Cold and flu season is hard to avoid, no matter what you do to not get sick. There are, thankfully, many steps we can take once we feel a cold coming on to lessen the impact and shorten the duration. I have several remedies in my natural medicine cabinet that I pull out when I feel that scratchy throat, extreme fatigue or sinus pressure. Some of them don't taste great, sure. But the results are worth it! Below I share my favourite natural cold and flu remedies that are easy to prepare, and most of them are made with inexpensive ingredients. First, let's work to prevent that cold and flu in the first place!
5 Ways To Fight Flu Season
- Sleep: Optimal sleep is essential for maintaining a healthy immune system.
- Keep it clean: Wash hands regularly, and use a netty pot to clean out the sinuses.
- Take the right supplements: Immune modulators like reishi mushroom are super for ensuring a strong and healthy terrain. Lactoferrin is another powerful immune modulator. It is advisable to take both in supplement form throughout cold and flu season, as well as during periods of intense stress.
- Avoid sugar and eat well: Glucose and Vitamin C compete for uptake. The more sugar we eat, the less we are able to absorb Vitamin C. Vitamin C increases the activity of our white blood cells, including antimicrobial and natural killer cell activities. It's recommended to high dose on immune-enhancing foods like red peppers and cucumber – both rich in Vitamin C – and culinary mushrooms like shiitakes.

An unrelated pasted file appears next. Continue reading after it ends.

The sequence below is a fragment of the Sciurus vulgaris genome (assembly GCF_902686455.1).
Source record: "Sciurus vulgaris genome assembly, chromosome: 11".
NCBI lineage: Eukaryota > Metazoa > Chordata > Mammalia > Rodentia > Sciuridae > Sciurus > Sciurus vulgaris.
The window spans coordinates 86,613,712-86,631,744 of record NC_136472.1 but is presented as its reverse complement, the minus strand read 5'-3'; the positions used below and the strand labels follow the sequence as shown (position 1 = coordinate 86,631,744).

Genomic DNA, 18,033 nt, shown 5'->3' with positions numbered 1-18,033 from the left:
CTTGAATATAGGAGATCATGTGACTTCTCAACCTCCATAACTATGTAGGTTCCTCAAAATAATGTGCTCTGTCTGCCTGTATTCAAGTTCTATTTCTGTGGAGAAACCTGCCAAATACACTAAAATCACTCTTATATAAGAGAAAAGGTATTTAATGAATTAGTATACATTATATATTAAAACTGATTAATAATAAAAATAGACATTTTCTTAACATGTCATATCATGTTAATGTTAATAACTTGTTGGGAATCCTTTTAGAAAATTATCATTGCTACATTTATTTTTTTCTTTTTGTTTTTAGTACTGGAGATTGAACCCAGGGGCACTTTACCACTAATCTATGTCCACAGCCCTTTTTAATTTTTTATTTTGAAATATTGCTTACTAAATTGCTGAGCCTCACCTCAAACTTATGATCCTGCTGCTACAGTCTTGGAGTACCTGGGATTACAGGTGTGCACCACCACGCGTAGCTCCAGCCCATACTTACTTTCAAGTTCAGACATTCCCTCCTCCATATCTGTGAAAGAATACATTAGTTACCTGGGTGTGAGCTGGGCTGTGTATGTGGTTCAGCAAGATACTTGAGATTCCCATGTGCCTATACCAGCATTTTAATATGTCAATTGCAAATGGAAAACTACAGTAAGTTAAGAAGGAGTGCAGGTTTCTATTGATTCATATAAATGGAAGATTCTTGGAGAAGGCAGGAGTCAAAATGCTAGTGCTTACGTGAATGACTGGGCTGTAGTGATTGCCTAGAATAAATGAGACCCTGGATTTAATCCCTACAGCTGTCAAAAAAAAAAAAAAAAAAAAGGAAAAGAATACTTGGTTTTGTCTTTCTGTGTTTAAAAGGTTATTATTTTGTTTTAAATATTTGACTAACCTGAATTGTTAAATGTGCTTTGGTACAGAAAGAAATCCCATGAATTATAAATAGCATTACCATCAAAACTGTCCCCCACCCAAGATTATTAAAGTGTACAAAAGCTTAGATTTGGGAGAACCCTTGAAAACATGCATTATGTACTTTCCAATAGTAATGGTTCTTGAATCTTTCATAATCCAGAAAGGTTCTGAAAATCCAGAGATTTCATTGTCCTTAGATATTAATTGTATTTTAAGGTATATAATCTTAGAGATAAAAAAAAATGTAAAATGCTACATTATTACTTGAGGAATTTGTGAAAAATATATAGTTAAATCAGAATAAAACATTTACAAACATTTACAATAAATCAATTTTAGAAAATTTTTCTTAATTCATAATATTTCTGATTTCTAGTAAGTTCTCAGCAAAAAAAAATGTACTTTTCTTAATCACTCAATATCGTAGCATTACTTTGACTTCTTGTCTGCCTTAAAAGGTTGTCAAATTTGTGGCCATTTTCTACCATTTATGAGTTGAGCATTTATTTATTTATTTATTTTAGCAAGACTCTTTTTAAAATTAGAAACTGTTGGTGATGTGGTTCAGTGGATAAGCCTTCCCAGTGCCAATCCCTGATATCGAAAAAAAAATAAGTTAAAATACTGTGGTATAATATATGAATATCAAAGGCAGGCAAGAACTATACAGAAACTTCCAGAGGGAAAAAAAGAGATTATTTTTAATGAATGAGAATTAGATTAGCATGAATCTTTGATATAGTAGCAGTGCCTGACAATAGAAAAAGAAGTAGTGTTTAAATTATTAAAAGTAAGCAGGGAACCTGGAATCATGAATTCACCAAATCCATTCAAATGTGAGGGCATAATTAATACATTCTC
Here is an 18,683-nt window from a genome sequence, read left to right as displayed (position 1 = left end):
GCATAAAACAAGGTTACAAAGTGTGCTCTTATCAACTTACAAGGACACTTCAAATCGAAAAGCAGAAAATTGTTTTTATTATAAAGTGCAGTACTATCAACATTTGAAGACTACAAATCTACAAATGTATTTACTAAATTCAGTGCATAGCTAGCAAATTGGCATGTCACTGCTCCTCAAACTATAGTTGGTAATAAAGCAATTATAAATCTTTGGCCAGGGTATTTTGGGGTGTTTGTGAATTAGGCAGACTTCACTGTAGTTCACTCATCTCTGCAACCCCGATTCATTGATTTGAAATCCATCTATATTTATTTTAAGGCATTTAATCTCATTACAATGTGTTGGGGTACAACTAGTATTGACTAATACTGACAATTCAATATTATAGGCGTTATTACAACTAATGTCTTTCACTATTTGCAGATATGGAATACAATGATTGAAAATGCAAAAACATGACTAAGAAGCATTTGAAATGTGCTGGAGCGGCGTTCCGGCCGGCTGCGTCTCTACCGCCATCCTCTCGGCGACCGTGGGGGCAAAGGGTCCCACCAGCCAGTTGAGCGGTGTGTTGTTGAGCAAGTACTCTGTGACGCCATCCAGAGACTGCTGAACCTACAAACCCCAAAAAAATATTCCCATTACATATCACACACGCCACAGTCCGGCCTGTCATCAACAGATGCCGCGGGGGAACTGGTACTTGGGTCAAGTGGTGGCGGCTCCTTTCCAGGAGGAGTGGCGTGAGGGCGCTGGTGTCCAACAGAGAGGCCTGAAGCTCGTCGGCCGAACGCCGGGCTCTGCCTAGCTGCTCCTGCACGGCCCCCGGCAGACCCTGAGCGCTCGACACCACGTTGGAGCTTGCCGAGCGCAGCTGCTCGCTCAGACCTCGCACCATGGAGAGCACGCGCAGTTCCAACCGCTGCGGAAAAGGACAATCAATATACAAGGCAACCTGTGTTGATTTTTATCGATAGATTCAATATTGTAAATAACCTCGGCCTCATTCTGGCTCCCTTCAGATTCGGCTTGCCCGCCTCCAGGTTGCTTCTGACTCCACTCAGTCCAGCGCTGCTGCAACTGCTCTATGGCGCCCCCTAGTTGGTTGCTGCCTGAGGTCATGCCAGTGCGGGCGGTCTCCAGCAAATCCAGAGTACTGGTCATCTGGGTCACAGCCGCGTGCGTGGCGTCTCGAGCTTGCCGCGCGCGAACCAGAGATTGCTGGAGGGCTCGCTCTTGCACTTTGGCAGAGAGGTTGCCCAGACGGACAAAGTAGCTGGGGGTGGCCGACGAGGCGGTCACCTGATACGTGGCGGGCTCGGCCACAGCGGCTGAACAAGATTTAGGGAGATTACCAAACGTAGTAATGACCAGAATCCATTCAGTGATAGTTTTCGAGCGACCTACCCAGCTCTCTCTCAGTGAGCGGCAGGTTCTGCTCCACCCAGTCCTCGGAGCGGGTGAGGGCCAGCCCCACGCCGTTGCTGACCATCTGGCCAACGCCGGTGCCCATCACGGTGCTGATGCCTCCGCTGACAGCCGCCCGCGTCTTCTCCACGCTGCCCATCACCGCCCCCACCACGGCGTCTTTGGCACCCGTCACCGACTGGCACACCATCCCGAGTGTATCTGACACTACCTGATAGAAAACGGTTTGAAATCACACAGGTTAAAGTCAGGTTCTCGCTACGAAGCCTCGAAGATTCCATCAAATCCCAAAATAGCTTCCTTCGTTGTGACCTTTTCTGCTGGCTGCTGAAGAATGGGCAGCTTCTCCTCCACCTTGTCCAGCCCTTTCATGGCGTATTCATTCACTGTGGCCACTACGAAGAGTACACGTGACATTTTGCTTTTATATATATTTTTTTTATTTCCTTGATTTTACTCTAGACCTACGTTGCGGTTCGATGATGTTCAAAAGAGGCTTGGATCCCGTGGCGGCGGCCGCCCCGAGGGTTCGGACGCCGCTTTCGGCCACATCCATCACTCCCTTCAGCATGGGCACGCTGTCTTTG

- Manage stress: There is no greater hindrance to our health than stress. That's where stress reduction activities come in. Watch a comedy, go for a walk, sit in a sauna, stretch and breathe deeply and boost your immune function. Mindfulness meditation has been shown in studies to increase circulating antibodies.
My top 10 Favourite Natural Cold and flu Remedies
Have you tried this one? Spoiler alert: it tastes bad, but it's one of the most effective cold remedies I've ever tried. It's a mix of horseradish, garlic, onions, ginger, cayenne and apple cider vinegar, all of which have extremely potent anti-inflammatory and immune-boosting properties. This remedy is in tincture form, so it's one of those natural cold remedies that you can keep in your pantry and it lasts a long time. It's something you could use year round, but it may take some time for you to build a tolerance to the unpalatable taste!
You can get full instructions for my favourite fire cider-making method here.
Elderberries are the opposite of fire cider in the taste department, but they are no less effective at dampening colds and flu. They are packed with antioxidants, particularly Vitamin C, and studies show that elderberries can help shorten the duration of colds, and even help air travellers prevent and shorten the length of the common cold.
As a bonus, elderberry syrups are extremely tasty. Grab my favourite elderberry syrup recipe and enjoy!
Chaga and Reishi Mushrooms
Known as the king and queen of the mushroom world, chaga and reishi both help to boost and modulate the immune system, protect against colds and flu, and they have anti-cancer properties. Tougher whole mushrooms like chaga and reishi will need to be boiled or tinctured for consumption, but you can also find mushroom powders in natural health food stores or cook with other culinary mushrooms, like in my famous mushroom soup recipe.
Turmeric is a highly anti-inflammatory spice. It has anti-microbial properties and it can aid with respiratory conditions as well like bronchitis and coughs. There are many different ways you can consume turmeric in your diet, but when it comes to natural cold remedies I prefer these recipes:
- Turmeric Tea: One of the most popular recipes on my blog, which contains other anti-inflammatory spices.
- Cold and Flu Tonic: This recipe combines turmeric with citrus and ginger for extra Vitamin C and immune-boosting power.
Bone Broth (or Vegetable Broth)